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Pickle Jar by Maddie Rice at Soho Theatre | Review

Pickle Jar, Soho Theatre - Maddie Rice (Courtesy of Ali Wright)
Pickle Jar, Soho Theatre – Maddie Rice (Courtesy of Ali Wright)

Sometimes a show comes along that does very well at the Edinburgh Festival Fringe and then comes down to London, where it isn’t as well received, and one sits in the audience wondering what on earth happened to the production in the intervening period. This is not, I am pleased to report, the case with Pickle Jar. Maddie Rice plays a teacher, named only as Miss, putting in a tour de force performance as she voices a range of other characters including her pupils, her colleagues, her ex-boyfriend and her flatmate, all the while maintaining absolute clarity with regard to time and place, and who is saying what to whom.

This is quite a remarkable achievement given that there are no costume changes and the action is pretty much continuous. There are a couple of backless seats, one of which is specifically referred to as a ‘mound’, where Miss periodically sits, but apart from sparse amounts of greenery, there’s not much else to the staging. Creating the feel of the classroom, for instance, is partially done by sound effects, but mostly it is Rice’s Miss doubling up as almost everyone else (the occasional voiceover can be heard), even putting on what sociologists refer to as Multicultural London English, though we seem to be spared the ubiquitous ‘innit’, ‘you know’ and ‘like’.

This isn’t a show about the sort of stress most teachers talk about, relating to excessive workloads and onerous administrative tasks that make even Margaret Thatcher’s supposed four hours of sleep a night seem luxurious. Instead, Miss has a social life (kindly suspend disbelief at the theatre door, thank you). With a bittersweet sense of humour, what difficulties Miss encounters are ultimately ‘first world problems’, before a critical incident occurs, changing the course of Miss’ life, and the mood of the production.

But even after the major event that shakes the school community, the laughs keep coming, particularly in a dance that was officially supposed to be about “teamwork and feminism” but really was too lewd for personal, social and health education (PSHE) lesson. One or two of the characters are caricatured, such as Laura Warren, the ‘school counsellor’ (schools have enough in the budget for a counsellor these days, apparently), one of those people that goes out of their way to be helpful to the point where they are, paradoxically, unhelpful with their regular interferences in the personal matters of others.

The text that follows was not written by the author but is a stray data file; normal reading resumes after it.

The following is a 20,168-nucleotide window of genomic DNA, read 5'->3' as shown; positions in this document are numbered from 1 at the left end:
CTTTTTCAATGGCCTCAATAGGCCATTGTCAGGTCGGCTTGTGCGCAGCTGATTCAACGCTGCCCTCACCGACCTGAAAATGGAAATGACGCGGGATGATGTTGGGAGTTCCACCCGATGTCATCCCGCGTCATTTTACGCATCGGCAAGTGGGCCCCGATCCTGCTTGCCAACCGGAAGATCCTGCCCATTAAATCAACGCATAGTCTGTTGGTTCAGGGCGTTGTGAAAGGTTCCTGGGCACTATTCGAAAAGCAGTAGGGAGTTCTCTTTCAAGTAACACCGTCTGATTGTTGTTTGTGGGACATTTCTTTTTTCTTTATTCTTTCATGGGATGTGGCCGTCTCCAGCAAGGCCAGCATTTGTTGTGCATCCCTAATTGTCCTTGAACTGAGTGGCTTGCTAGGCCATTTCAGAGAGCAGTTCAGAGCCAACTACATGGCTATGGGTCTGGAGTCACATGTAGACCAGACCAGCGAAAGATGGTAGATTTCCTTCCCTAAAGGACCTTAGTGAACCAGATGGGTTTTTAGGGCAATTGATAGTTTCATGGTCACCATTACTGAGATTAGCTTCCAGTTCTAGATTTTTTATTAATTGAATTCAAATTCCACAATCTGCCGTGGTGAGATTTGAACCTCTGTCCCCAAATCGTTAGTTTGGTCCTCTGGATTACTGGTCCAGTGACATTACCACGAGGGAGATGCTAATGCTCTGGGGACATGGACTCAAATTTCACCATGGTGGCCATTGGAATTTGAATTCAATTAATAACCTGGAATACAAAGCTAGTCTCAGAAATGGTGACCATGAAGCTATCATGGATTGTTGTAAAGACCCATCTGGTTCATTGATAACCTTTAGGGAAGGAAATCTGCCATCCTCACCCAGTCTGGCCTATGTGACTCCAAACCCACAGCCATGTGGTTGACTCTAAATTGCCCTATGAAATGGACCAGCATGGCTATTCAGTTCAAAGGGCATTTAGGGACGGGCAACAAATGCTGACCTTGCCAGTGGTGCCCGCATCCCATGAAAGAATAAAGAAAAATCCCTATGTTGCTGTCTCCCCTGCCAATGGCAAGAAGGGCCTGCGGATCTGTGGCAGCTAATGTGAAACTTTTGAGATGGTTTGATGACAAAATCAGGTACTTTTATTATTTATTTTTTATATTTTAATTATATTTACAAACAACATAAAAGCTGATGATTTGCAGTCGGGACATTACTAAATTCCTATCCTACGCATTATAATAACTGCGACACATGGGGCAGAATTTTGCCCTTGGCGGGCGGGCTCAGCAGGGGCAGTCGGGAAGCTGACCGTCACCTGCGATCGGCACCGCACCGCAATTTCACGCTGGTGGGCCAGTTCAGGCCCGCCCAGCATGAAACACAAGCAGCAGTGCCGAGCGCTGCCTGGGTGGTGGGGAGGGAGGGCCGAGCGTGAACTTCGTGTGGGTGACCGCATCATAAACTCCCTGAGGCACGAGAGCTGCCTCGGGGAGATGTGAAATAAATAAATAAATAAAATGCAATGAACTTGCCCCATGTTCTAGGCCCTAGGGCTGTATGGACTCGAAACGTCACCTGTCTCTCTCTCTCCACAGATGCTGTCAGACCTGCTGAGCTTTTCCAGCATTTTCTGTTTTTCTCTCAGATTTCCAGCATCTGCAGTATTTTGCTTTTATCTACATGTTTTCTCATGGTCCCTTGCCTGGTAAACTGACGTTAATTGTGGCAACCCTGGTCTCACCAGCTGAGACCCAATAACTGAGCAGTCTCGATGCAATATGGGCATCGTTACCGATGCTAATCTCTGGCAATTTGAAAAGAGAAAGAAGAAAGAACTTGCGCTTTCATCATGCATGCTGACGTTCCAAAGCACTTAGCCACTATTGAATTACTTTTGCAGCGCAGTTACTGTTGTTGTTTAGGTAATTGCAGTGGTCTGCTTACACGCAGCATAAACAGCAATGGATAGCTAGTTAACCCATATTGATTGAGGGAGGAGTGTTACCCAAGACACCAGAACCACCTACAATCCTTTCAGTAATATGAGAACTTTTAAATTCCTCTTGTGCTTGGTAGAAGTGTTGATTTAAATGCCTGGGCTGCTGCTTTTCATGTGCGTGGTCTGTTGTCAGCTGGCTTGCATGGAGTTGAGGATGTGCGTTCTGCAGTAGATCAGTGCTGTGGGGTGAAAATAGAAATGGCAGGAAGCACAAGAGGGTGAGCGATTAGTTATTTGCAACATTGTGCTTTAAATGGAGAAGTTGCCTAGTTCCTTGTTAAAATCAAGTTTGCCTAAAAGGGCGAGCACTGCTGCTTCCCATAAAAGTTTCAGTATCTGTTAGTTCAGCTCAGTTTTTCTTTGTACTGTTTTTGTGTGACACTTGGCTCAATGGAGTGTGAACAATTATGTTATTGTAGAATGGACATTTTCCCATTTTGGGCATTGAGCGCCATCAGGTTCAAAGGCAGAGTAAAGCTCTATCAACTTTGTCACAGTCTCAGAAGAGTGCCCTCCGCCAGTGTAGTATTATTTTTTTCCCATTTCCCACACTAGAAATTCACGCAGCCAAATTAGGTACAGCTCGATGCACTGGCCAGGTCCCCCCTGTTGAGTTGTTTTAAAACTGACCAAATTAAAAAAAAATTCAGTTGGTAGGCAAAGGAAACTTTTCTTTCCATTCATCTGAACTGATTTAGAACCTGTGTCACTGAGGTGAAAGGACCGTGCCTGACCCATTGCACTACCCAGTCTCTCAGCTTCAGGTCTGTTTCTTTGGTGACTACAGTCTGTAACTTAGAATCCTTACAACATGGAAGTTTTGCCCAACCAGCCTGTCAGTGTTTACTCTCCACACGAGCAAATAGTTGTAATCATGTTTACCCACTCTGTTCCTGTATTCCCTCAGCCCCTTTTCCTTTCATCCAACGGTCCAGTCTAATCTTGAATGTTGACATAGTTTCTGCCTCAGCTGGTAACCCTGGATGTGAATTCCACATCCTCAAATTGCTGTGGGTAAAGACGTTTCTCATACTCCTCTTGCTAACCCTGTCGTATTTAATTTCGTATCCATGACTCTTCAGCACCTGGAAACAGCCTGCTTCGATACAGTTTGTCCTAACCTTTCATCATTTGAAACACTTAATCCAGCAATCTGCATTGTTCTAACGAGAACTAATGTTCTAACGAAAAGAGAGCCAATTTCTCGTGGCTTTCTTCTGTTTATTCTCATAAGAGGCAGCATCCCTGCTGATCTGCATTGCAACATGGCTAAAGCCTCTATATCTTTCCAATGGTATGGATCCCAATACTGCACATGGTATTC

‘Stranger danger’ is, quite hilariously, taken to an extreme at the beginning of the play. Miss tells her pupils not to trust or talk to anyone ever, which is a little like those platform announcements at railway stations in which passengers are yelled at to ‘stand behind the yellow line at all times’, such that it is not technically possible to board a train, as that would involve crossing the said line. As the show continues, both the storytelling and the rapport with the audience are excellent, and in the course of a single act, a number of pertinent issues and themes are raised. As the narrative points out, ‘stranger danger’ is one thing, but what about people who are known to their victims – the enemy within, as it were?

All things considered, this is a nuanced and engaging production, captivating and bizarre in equal measure. There can never be enough reminders that whatever one may be encountering in life, one need not suffer in silence.

4 stars

Review by Chris Omaweng

Stranger danger, heartbreak and piña coladas are all on the syllabus when you’re learning how to be a Responsible Adult. The pressures of teaching, Tinder and outrageous best mates are a lot to juggle. It’s hard keeping it together when your whole life is falling apart.

Tackling important social issues of consent and victim-blaming, Pickle Jar is honestly and sharply written. It’s a refreshing look at life for young women self-consciously navigating optimistic female empowerment while getting swept away by the excitement of playful sexuality. An acutely observed production, Pickle Jar is a moving piece about friendship, grief and mixing metaphors which never fails to be funny.

Writer and performer Maddie Rice
Directed and developed by Katie Pesskin
Designer Alice Hallifax
Lighting Designer Mark Dymock

Running time 70 minutes
Twitter @maddierice1 @_fightinthedog @sohotheatre
Notes 16+ with themes of suicide and sexual assault

Pickle Jar
Performance Dates Tuesday 23rd October – Saturday 10th November 2018
Soho Theatre, 21 Dean Street, London W1D 3NE
www.sohotheatre.com

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